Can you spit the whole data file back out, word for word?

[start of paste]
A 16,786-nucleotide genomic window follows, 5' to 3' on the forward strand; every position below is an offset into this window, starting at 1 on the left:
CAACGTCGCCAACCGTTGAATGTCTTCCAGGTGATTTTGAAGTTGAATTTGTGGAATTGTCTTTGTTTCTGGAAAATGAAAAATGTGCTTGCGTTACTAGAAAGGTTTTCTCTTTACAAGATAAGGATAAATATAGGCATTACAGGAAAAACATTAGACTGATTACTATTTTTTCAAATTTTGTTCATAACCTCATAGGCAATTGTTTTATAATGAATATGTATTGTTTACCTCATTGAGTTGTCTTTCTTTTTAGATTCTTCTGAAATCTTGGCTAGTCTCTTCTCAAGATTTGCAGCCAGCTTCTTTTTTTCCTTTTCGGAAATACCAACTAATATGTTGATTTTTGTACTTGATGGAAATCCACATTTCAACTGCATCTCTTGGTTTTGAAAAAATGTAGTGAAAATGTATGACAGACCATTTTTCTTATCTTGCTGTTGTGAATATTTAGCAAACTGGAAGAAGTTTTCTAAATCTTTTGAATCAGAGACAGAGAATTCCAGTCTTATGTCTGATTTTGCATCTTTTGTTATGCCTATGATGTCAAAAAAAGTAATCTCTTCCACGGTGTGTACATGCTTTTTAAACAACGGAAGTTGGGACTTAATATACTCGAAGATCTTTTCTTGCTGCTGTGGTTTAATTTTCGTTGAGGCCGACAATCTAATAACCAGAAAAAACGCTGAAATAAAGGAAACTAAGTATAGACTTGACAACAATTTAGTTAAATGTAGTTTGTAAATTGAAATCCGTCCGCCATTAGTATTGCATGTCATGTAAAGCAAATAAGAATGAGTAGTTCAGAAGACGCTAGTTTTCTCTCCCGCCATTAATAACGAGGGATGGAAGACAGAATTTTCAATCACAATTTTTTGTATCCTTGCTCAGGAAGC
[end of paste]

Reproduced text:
A 16,786-nucleotide genomic window follows, 5' to 3' on the forward strand; every position below is an offset into this window, starting at 1 on the left:
CAACGTCGCCAACCGTTGAATGTCTTCCAGGTGATTTTGAAGTTGAATTTGTGGAATTGTCTTTGTTTCTGGAAAATGAAAAATGTGCTTGCGTTACTAGAAAGGTTTTCTCTTTACAAGATAAGGATAAATATAGGCATTACAGGAAAAACATTAGACTGATTACTATTTTTTCAAATTTTGTTCATAACCTCATAGGCAATTGTTTTATAATGAATATGTATTGTTTACCTCATTGAGTTGTCTTTCTTTTTAGATTCTTCTGAAATCTTGGCTAGTCTCTTCTCAAGATTTGCAGCCAGCTTCTTTTTTTCCTTTTCGGAAATACCAACTAATATGTTGATTTTTGTACTTGATGGAAATCCACATTTCAACTGCATCTCTTGGTTTTGAAAAAATGTAGTGAAAATGTATGACAGACCATTTTTCTTATCTTGCTGTTGTGAATATTTAGCAAACTGGAAGAAGTTTTCTAAATCTTTTGAATCAGAGACAGAGAATTCCAGTCTTATGTCTGATTTTGCATCTTTTGTTATGCCTATGATGTCAAAAAAAGTAATCTCTTCCACGGTGTGTACATGCTTTTTAAACAACGGAAGTTGGGACTTAATATACTCGAAGATCTTTTCTTGCTGCTGTGGTTTAATTTTCGTTGAGGCCGACAATCTAATAACCAGAAAAAACGCTGAAATAAAGGAAACTAAGTATAGACTTGACAACAATTTAGTTAAATGTAGTTTGTAAATTGAAATCCGTCCGCCATTAGTATTGCATGTCATGTAAAGCAAATAAGAATGAGTAGTTCAGAAGACGCTAGTTTTCTCTCCCGCCATTAATAACGAGGGATGGAAGACAGAATTTTCAATCACAATTTTTTGTATCCTTGCTCAGGAAGC